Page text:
Altering the immune system to reverse paralysis
In the ultimate betrayal, one's own immune system can turn against the protective sheath that envelops neurons in the brain, leaving the body paralyzed. Researchers have developed an experimental treatment that tames the wayward immune system in rodents, returning the power of movement to paralyzed mice. The approach may someday combat autoimmune diseases, such as multiple sclerosis and type 1 diabetes, in humans.
The researchers will present their work today at the 253rd National Meeting & Exposition of the American Chemical Society (ACS).
"The problem with current immunotherapies is that they aren't specific," says Christopher Jewell, Ph.D. "They act broadly, compromising the entire immune system and putting the patient's health at risk, rather than focusing on only those immune system cells doing the damage."
By considering how the immune system works, Jewell's team at the University of Maryland set their sights on the lymph nodes as a possible target for creating a specific immune response. In autoimmune disease, a body-roaming immune cell recognizes an antigen—a molecule that the cell in this case falsely identifies as a piece of a foreign invader—and brings it to the lymph nodes, where another type of immune cell, the T cell, is then programmed to attack the antigen. For example, in multiple sclerosis, T cells are taught to recognize and attack the myelin sheath. Jewell thought it might be possible to prevent the T cells from learning bad habits by delivering an immune-system modifying agent directly to the lymph nodes.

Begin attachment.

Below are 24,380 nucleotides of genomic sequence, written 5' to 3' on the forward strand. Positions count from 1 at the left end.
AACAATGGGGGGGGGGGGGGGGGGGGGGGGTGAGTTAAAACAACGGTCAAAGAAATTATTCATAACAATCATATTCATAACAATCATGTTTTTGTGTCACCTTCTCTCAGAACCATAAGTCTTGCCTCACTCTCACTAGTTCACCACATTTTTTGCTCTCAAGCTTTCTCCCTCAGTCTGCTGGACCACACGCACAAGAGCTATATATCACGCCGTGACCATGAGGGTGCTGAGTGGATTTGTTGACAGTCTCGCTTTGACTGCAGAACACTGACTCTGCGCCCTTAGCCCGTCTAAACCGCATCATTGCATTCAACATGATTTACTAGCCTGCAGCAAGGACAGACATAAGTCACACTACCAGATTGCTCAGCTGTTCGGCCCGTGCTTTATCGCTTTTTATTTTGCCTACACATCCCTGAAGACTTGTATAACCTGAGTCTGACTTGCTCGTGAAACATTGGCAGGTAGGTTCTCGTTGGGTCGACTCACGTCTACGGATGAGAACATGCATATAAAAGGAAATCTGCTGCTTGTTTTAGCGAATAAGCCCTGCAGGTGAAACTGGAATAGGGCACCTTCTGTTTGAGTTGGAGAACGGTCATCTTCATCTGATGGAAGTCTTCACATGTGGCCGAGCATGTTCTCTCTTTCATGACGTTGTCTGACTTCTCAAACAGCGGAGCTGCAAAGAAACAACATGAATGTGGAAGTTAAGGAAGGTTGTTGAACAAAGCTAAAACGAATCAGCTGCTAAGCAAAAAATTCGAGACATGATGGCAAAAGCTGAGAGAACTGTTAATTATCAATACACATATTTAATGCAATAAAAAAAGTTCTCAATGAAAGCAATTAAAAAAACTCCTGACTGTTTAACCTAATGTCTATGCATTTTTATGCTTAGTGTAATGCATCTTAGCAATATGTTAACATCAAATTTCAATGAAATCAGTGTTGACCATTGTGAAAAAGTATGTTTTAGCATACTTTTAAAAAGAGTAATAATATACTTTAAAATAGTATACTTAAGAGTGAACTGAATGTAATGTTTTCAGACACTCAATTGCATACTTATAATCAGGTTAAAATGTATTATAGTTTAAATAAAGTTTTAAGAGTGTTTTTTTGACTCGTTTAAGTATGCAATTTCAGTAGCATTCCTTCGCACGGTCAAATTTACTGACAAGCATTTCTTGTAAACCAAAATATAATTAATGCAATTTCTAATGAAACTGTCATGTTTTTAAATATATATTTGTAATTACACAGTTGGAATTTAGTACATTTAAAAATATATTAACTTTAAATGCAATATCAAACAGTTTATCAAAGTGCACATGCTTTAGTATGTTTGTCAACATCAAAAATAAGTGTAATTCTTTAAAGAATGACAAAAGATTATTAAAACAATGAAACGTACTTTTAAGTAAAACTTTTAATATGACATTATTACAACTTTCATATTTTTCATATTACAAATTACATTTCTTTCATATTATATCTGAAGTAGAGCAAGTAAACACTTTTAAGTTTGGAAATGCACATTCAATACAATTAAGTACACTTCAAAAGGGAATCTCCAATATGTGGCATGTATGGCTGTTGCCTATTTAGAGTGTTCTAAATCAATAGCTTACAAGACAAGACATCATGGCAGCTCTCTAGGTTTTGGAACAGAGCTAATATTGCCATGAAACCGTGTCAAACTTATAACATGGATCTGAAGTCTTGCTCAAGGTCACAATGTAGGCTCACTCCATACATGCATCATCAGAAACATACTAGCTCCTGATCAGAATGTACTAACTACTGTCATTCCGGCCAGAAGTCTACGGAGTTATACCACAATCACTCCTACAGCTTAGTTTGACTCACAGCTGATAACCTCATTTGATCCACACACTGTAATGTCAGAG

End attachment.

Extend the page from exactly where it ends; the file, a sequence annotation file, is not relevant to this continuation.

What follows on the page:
To build the immunotherapeutic agent, the researchers first constructed a particle from poly(lactide-co-glycolide), an FDA-approved polymer, to serve as a carrier. They infused it with an immune-suppressing agent and the myelin antigen, to teach the T cells that myelin is no enemy.
The researchers injected these particles into the lymph nodes of paralyzed mice exhibiting a mouse model of multiple sclerosis. The particles slowly reprogrammed the environment of the lymph node tissues to generate immune cells that migrated to the brain to stop the attack against myelin. These mice regained the ability to walk, and the effects lasted for the duration of the study, which was about 80 days. The mice were also able to readily respond when foreign molecules were introduced, suggesting that the treatment didn't compromise normal immune function.
As a next step, the researchers have been testing the idea in other mouse models of autoimmune disease, including transplant models and models of type 1 diabetes—a disease in which the immune system attacks the pancreas. Later this year, the group will team up with clinicians at the University of Maryland Medical School to begin tests in non-human primates, another step closer to investigating this idea as a future human therapy.